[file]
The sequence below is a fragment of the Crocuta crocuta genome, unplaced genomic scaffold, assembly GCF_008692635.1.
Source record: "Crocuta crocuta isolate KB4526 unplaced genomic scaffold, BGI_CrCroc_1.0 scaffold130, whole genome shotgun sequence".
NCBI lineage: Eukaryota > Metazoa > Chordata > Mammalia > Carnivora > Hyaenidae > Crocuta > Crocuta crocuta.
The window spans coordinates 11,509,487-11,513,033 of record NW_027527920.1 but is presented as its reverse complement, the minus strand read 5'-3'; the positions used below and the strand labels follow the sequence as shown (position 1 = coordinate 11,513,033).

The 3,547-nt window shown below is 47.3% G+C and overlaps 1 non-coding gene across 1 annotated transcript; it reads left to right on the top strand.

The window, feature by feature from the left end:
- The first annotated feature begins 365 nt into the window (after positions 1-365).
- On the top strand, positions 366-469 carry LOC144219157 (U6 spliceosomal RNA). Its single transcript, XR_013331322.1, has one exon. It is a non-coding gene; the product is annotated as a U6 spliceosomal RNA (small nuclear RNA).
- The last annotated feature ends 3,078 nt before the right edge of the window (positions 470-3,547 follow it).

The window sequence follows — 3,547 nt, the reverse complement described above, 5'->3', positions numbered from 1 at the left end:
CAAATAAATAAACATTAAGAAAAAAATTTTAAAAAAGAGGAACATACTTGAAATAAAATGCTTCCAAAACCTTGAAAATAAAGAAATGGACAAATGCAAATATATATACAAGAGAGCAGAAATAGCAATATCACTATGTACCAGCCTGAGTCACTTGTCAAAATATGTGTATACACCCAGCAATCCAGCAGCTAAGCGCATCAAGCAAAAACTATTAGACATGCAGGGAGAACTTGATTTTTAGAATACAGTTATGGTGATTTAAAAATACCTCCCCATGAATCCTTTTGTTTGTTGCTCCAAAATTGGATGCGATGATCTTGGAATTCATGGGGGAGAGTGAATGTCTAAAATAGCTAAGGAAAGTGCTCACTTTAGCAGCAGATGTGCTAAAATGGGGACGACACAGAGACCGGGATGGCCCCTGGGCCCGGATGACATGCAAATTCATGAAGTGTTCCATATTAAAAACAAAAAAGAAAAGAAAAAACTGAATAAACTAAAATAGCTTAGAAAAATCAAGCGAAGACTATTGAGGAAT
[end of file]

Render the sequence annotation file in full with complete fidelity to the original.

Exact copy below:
The sequence below is a fragment of the Crocuta crocuta genome, unplaced genomic scaffold, assembly GCF_008692635.1.
Source record: "Crocuta crocuta isolate KB4526 unplaced genomic scaffold, BGI_CrCroc_1.0 scaffold130, whole genome shotgun sequence".
NCBI lineage: Eukaryota > Metazoa > Chordata > Mammalia > Carnivora > Hyaenidae > Crocuta > Crocuta crocuta.
The window spans coordinates 11,509,487-11,513,033 of record NW_027527920.1 but is presented as its reverse complement, the minus strand read 5'-3'; the positions used below and the strand labels follow the sequence as shown (position 1 = coordinate 11,513,033).

The 3,547-nt window shown below is 47.3% G+C and overlaps 1 non-coding gene across 1 annotated transcript; it reads left to right on the top strand.

The window, feature by feature from the left end:
- The first annotated feature begins 365 nt into the window (after positions 1-365).
- On the top strand, positions 366-469 carry LOC144219157 (U6 spliceosomal RNA). Its single transcript, XR_013331322.1, has one exon. It is a non-coding gene; the product is annotated as a U6 spliceosomal RNA (small nuclear RNA).
- The last annotated feature ends 3,078 nt before the right edge of the window (positions 470-3,547 follow it).

The window sequence follows — 3,547 nt, the reverse complement described above, 5'->3', positions numbered from 1 at the left end:
CAAATAAATAAACATTAAGAAAAAAATTTTAAAAAAGAGGAACATACTTGAAATAAAATGCTTCCAAAACCTTGAAAATAAAGAAATGGACAAATGCAAATATATATACAAGAGAGCAGAAATAGCAATATCACTATGTACCAGCCTGAGTCACTTGTCAAAATATGTGTATACACCCAGCAATCCAGCAGCTAAGCGCATCAAGCAAAAACTATTAGACATGCAGGGAGAACTTGATTTTTAGAATACAGTTATGGTGATTTAAAAATACCTCCCCATGAATCCTTTTGTTTGTTGCTCCAAAATTGGATGCGATGATCTTGGAATTCATGGGGGAGAGTGAATGTCTAAAATAGCTAAGGAAAGTGCTCACTTTAGCAGCAGATGTGCTAAAATGGGGACGACACAGAGACCGGGATGGCCCCTGGGCCCGGATGACATGCAAATTCATGAAGTGTTCCATATTAAAAACAAAAAAGAAAAGAAAAAACTGAATAAACTAAAATAGCTTAGAAAAATCAAGCGAAGACTATTGAGGAAT